barrel house


noun, plural barrelhouses [bar-uhl-hou-ziz] , for 1.
a cheap saloon, especially one in New Orleans in the early part of the 20th century: so called from the racks of liquor barrels originally placed along the walls.
a vigorous style of jazz originating in the barrelhouses of New Orleans in the early part of the 20th century.

1880–85, Americanism; barrel + house Unabridged
Based on the Random House Dictionary, © Random House, Inc. 2014.
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World English Dictionary
barrelhouse (ˈbærəlˌhaʊs)
1.  (US) a cheap and disreputable drinking establishment
2.  a.  a vigorous and unpolished style of jazz for piano, originating in the barrelhouses of New Orleans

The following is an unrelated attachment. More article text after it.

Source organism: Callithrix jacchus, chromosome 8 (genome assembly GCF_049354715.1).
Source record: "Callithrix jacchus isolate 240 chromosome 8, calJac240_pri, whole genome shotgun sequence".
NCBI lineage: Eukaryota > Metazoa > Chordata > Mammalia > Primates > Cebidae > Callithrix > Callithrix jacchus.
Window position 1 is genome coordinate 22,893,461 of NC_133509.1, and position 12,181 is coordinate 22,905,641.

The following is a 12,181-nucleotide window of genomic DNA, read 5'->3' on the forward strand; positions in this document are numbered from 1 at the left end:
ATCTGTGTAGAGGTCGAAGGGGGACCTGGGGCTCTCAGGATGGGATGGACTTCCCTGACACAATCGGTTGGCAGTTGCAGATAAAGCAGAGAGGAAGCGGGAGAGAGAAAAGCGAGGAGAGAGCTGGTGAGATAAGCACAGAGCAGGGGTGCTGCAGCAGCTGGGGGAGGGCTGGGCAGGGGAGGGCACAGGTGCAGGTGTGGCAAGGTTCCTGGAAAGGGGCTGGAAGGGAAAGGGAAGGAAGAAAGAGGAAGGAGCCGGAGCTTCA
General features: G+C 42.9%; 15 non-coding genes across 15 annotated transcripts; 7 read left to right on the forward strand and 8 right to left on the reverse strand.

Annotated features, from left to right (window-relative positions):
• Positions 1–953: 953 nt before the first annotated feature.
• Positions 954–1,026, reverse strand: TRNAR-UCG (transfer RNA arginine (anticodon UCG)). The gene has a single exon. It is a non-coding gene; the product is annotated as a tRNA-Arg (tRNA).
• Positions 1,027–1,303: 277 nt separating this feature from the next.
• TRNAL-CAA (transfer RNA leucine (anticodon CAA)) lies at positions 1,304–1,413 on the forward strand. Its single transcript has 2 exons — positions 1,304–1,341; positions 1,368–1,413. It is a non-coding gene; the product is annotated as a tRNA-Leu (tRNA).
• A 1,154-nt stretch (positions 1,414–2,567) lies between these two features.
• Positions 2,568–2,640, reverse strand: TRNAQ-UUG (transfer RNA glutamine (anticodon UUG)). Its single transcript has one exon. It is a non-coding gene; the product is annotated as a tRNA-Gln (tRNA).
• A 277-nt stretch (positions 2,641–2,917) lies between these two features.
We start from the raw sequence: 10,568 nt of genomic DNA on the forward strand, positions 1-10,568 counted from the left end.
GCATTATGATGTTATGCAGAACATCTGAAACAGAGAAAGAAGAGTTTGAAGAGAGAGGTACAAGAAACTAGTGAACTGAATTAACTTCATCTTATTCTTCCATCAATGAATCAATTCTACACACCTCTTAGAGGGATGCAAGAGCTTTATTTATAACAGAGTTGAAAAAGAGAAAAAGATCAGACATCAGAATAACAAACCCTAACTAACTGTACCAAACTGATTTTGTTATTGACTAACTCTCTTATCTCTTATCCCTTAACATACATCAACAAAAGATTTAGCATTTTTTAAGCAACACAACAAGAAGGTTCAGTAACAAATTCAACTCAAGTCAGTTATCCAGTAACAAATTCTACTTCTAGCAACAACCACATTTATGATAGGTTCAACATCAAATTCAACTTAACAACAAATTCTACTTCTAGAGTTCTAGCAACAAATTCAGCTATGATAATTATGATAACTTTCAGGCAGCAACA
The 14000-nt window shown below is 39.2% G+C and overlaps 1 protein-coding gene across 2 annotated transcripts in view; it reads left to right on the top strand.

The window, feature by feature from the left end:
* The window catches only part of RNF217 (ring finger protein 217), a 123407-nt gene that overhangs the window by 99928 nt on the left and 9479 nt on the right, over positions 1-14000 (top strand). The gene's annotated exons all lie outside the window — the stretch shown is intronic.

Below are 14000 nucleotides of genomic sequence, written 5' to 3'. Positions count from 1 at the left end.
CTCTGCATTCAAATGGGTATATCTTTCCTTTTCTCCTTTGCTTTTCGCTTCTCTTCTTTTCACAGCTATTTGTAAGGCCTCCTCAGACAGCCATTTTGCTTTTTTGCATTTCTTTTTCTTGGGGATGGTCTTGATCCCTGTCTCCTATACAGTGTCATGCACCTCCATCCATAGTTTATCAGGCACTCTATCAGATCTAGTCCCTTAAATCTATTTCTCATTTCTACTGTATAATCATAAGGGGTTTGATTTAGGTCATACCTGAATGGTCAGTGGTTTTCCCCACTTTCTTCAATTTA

b.  (as modifier): barrelhouse blues

Collins English Dictionary - Complete & Unabridged 10th Edition
2009 © William Collins Sons & Co. Ltd. 1979, 1986 © HarperCollins
Publishers 1998, 2000, 2003, 2005, 2006, 2007, 2009
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Word Origin & History

1880s, "cheal saloon, often with an associated brothel," 1880s, Amer.Eng., so called in reference to the barrels of beer or booze typically stacked along the wall.
Online Etymology Dictionary, © 2010 Douglas Harper
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